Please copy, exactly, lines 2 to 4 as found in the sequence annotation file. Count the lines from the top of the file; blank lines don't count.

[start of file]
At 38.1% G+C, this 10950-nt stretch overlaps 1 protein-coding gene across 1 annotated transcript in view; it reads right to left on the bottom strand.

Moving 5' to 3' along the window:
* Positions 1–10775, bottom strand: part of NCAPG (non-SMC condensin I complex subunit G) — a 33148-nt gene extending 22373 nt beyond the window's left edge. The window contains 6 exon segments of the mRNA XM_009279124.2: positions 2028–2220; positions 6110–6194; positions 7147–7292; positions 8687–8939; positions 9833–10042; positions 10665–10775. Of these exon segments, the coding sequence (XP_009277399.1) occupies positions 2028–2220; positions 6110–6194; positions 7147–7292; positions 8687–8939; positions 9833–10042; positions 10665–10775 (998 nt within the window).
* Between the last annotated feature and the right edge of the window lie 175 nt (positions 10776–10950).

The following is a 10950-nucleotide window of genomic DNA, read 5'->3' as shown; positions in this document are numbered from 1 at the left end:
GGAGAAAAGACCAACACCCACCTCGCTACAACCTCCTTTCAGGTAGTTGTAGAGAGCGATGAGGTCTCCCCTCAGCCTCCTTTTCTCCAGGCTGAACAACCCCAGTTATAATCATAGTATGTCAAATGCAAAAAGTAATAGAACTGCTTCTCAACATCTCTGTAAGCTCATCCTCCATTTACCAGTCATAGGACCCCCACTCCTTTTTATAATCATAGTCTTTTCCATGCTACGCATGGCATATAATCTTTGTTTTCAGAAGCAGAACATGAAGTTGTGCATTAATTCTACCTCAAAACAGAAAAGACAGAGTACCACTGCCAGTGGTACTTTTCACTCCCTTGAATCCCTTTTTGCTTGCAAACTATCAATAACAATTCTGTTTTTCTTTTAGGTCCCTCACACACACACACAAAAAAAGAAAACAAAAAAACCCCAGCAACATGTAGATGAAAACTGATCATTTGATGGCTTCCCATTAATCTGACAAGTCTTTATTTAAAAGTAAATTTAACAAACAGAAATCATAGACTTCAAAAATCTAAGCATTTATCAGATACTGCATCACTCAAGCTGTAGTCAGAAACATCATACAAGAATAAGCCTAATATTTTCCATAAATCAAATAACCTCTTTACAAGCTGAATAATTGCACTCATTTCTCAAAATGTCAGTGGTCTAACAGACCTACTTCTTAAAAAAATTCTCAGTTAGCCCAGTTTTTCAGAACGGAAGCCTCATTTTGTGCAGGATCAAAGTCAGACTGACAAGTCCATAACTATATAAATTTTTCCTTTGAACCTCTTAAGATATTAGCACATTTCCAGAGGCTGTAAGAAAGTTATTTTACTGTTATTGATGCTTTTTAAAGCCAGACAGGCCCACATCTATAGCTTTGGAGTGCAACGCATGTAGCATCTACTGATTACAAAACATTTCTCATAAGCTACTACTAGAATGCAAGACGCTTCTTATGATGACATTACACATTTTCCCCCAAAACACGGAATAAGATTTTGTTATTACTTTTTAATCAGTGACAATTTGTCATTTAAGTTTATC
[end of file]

Moving 5' to 3' along the window:
* Positions 1–10775, bottom strand: part of NCAPG (non-SMC condensin I complex subunit G) — a 33148-nt gene extending 22373 nt beyond the window's left edge. The window contains 6 exon segments of the mRNA XM_009279124.2: positions 2028–2220; positions 6110–6194; positions 7147–7292; positions 8687–8939; positions 9833–10042; positions 10665–10775. Of these exon segments, the coding sequence (XP_009277399.1) occupies positions 2028–2220; positions 6110–6194; positions 7147–7292; positions 8687–8939; positions 9833–10042; positions 10665–10775 (998 nt within the window).
* Between the last annotated feature and the right edge of the window lie 175 nt (positions 10776–10950).